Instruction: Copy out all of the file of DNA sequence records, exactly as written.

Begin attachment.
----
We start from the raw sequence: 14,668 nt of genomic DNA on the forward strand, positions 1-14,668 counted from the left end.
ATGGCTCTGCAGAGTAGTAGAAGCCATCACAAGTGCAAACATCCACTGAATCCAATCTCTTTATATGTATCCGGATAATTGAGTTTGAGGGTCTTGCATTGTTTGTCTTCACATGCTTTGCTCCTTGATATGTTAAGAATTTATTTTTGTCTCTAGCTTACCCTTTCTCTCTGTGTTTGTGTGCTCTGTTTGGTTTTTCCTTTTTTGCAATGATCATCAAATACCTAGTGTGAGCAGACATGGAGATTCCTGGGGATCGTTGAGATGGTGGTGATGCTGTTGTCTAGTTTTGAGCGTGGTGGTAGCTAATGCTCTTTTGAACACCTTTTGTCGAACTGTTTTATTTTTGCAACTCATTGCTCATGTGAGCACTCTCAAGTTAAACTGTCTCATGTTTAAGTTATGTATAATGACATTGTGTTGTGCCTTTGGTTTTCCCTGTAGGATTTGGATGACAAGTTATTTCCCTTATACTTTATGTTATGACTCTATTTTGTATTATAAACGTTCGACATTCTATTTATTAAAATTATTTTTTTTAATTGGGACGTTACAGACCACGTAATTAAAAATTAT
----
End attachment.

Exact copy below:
We start from the raw sequence: 14,668 nt of genomic DNA on the forward strand, positions 1-14,668 counted from the left end.
ATGGCTCTGCAGAGTAGTAGAAGCCATCACAAGTGCAAACATCCACTGAATCCAATCTCTTTATATGTATCCGGATAATTGAGTTTGAGGGTCTTGCATTGTTTGTCTTCACATGCTTTGCTCCTTGATATGTTAAGAATTTATTTTTGTCTCTAGCTTACCCTTTCTCTCTGTGTTTGTGTGCTCTGTTTGGTTTTTCCTTTTTTGCAATGATCATCAAATACCTAGTGTGAGCAGACATGGAGATTCCTGGGGATCGTTGAGATGGTGGTGATGCTGTTGTCTAGTTTTGAGCGTGGTGGTAGCTAATGCTCTTTTGAACACCTTTTGTCGAACTGTTTTATTTTTGCAACTCATTGCTCATGTGAGCACTCTCAAGTTAAACTGTCTCATGTTTAAGTTATGTATAATGACATTGTGTTGTGCCTTTGGTTTTCCCTGTAGGATTTGGATGACAAGTTATTTCCCTTATACTTTATGTTATGACTCTATTTTGTATTATAAACGTTCGACATTCTATTTATTAAAATTATTTTTTTTAATTGGGACGTTACAGACCACGTAATTAAAAATTAT